But our ancestors thought it was important. You know, they put aside whatever it was Neanderthals did with their days- hunting mammoth or gathering nuts and berries or making fire- I don't know. They took time to make paint and spread it on the wall in the shape of the things they saw in life. And I'm guessing the first man or woman to do that wasn't fretting about whether they'd be the next Micheangelo- for all intents and purposes they were the first Michelangelo. And they also probably weren't worried about what other people might think or whether they were any good at it or whether it was going to make them famous or noteworthy. 
Dad's Colorado-Inspired mirrors.
I always look up to the people around me who allow space for creativity. Brad’s cousins living in Shanghai dancing and making music. My Dad who sent me this picture the other day of bathroom mirrors he made. Or who takes scraps of wood from his workshop and turns them into waves. My Mom who makes quilts. My sister who draws. Acquaintances who take photos or paint portraits or make paper sculptures. My friends who knit and crochet. The kid in 7th period who compulsively makes origami. The girl who is perpetually doodling on her lab notes, like all these adorable little creatures in a rainbow of colors. Geez.

This is humanity at its most wonderful, I think.

When we are building something. Adding beauty to the world. Capturing the loveliness around us. Showing what it means to be alive. To be living and breathing on this weird little planet.

That’s the tribe I want to be in.

P.S. I started writing this post like, a week ago. And I kind of stalled out on it. And then the wind storm came. And then I had kind of a depressiony day and thought maybe I shouldn't post anything ever again because what's the point and who do I think I am? And then today someone sent me a photo of themselves that was just ... so beautiful and human that I had to do something with it. So I drew a picture - which I'm not going to share because it's sorta personal- but it felt good to make art. And also I decided to post this enormous bit of mumbling anyway because this is my little space on the stupid internet damnit and I'm going to use it.

In closing, art by my nephew Finn currently hanging in my dining room:

Mixed media: melted candy corn,
a plastic spider, two screwdrivers and a pocket knife. 

Sunday, February 18, 2018

A case for joy in joyless times

It's Sunday afternoon and the Daytona 500 is on. Brad is out watching it with some buddies up in Baltimore, but Lily asked me to turn it on. She stood for the National Anthem and cheered when the green flag waved signaling the start of the race.

Before he left, Brad had each of us draft some drivers. Whoever's driver wins gets to pick dinner next weekend. Lily listed her drivers out on the whiteboard. She's planning to keep track of their track position during the race.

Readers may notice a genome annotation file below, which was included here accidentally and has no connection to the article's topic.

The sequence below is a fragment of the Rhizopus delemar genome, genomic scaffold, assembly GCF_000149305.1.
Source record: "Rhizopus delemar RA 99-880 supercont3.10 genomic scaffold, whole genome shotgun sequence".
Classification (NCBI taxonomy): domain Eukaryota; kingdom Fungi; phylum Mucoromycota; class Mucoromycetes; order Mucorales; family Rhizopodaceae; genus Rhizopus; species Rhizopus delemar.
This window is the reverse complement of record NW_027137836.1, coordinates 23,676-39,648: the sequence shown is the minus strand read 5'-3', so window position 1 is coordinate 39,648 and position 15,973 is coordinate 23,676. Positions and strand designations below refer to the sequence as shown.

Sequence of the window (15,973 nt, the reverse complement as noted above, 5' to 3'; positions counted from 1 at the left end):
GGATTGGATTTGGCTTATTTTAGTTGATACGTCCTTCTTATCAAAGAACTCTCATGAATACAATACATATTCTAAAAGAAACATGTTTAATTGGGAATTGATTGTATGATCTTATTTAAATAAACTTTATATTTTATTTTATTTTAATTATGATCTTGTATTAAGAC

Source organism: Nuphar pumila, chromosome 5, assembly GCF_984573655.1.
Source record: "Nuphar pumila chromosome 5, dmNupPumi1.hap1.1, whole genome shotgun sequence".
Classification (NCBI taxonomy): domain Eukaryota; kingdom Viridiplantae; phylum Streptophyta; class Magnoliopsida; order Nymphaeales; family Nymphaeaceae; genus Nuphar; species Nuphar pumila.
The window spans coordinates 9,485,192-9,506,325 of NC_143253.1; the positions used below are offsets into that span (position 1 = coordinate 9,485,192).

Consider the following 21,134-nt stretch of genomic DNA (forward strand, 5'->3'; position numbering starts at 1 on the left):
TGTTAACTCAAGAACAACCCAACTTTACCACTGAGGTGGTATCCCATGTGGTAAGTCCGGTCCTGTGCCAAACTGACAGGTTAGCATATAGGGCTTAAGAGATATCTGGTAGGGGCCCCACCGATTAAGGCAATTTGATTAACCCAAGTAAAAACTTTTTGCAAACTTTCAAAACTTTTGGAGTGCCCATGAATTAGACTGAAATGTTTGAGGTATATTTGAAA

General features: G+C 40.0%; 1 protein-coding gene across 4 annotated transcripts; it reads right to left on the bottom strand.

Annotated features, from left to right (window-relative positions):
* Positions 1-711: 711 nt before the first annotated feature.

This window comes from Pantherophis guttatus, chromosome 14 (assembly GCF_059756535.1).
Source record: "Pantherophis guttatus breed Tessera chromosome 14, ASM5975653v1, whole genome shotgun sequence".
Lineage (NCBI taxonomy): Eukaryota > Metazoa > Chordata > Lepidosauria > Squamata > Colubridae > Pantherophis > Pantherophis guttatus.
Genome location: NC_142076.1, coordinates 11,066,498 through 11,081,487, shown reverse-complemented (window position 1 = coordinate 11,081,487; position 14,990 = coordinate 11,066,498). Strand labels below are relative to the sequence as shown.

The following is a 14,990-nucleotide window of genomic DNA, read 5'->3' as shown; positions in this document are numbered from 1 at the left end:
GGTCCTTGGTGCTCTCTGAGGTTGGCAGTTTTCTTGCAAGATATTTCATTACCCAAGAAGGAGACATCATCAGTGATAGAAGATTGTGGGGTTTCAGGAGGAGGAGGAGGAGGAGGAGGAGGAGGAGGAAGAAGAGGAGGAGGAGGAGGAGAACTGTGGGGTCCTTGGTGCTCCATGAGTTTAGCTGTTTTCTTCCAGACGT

Periodically, she comments about where her favorite drivers are running. I asked her who they are this year now that Jr.'s retired. She has an extensive list: Chase Elliott, Alex Bowman, Danica Patrick, Joey Logano, Kyle Larson, Ryan Blaney, Jimmie Johnson, Martin Truex Jr., Darrell "Bubba" Wallace, A.J. Allmendinger and Kasey Kahne.

I asked her to narrow her list down to her top three picks. 

She says they're Martin Truex Jr., Alex Bowman and Chase Elliott.

Brad would love if I had Lily's level of devotion to NASCAR, but after years and years of Daytona 500s (probably 12 years by now), I'm still pretty "meh" about the whole thing. 

What I do enjoy is seeing Lily and her dad talk shop. How they yell at the screen together and bemoan crashes and cautions. While their enthusiasm isn't contagious, exactly, their joy is infectious. I love watching them watch racing.

It's funny, you know, where we find happiness. Or where happiness finds us, rather.

So often, I get stuck in this idea that the best kind of happiness is derived when good things happen to me directly. You know, like sipping the perfect chocolate peanut butter milkshake or putting on the softest pair of pajama pants at the end of the day or receiving an unexpected Valentine from a student I'm teaching. To be sure, those moments bring happiness– I mean, I actually sigh in relief at the end of the day when I change pants, so grateful I am for fleecy, stretchy goodness. 

But more and more, I've found real joy in indirect happiness. Seeing good things happen to other people. Like a two weeks ago when the Eagles won the Super Bowl and Brad stood in front of the TV dumbstruck.




"That was the Super Bowl, right?" He asked as I went to give him a hug. "They just won the Super Bowl!" 

Once reality sunk in, the man grabbed a bottle of Presseco someone had gifted us and ran outside, spraying wine all over the driveway, jumping up and down before running down the sidewalk whooping and periodically making obscene gestures at the Patriots flag flying across the street.

He was just so excited. And while I also hold NASCAR levels of enthusiasm for professional football (OK any football really), I was happy, too. Not just happy for him either. It's hard to explain, exactly. Just that I felt joy, because he felt joy. And I knew Lily would be joyous when she woke up the next morning.